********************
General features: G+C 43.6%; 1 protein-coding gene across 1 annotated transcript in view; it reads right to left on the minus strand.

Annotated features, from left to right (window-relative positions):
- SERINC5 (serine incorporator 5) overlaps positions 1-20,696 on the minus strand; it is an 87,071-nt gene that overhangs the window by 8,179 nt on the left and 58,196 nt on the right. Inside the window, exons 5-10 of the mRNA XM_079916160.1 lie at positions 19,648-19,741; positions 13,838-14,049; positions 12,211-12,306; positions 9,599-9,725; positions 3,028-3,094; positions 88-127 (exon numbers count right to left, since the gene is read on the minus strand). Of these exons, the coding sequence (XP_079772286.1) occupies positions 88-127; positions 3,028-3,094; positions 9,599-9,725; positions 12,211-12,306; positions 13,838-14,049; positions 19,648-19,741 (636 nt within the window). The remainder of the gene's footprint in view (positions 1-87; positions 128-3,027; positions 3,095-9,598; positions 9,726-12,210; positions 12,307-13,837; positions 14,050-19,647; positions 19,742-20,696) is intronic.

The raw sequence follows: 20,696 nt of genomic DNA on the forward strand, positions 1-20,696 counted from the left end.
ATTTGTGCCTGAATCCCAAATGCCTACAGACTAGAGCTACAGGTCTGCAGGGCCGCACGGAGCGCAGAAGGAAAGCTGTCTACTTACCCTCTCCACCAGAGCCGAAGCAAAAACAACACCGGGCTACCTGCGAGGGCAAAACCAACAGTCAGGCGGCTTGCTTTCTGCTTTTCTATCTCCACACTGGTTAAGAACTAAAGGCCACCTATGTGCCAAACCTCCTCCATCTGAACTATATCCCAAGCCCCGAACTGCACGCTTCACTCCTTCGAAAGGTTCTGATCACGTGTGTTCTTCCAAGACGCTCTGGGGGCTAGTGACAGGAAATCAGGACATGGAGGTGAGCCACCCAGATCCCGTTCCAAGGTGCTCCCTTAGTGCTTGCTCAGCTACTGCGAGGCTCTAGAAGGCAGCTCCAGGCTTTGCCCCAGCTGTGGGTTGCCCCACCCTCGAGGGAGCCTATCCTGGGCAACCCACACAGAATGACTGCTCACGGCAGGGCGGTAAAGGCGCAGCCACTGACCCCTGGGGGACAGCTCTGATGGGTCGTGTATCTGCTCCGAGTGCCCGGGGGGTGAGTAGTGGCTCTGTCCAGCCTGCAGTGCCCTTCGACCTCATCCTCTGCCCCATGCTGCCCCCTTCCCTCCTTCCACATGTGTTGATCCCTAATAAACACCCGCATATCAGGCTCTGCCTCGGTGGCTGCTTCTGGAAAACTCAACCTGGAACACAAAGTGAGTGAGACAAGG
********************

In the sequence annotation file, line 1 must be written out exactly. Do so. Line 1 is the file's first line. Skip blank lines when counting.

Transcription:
General features: G+C 43.6%; 1 protein-coding gene across 1 annotated transcript in view; it reads right to left on the minus strand.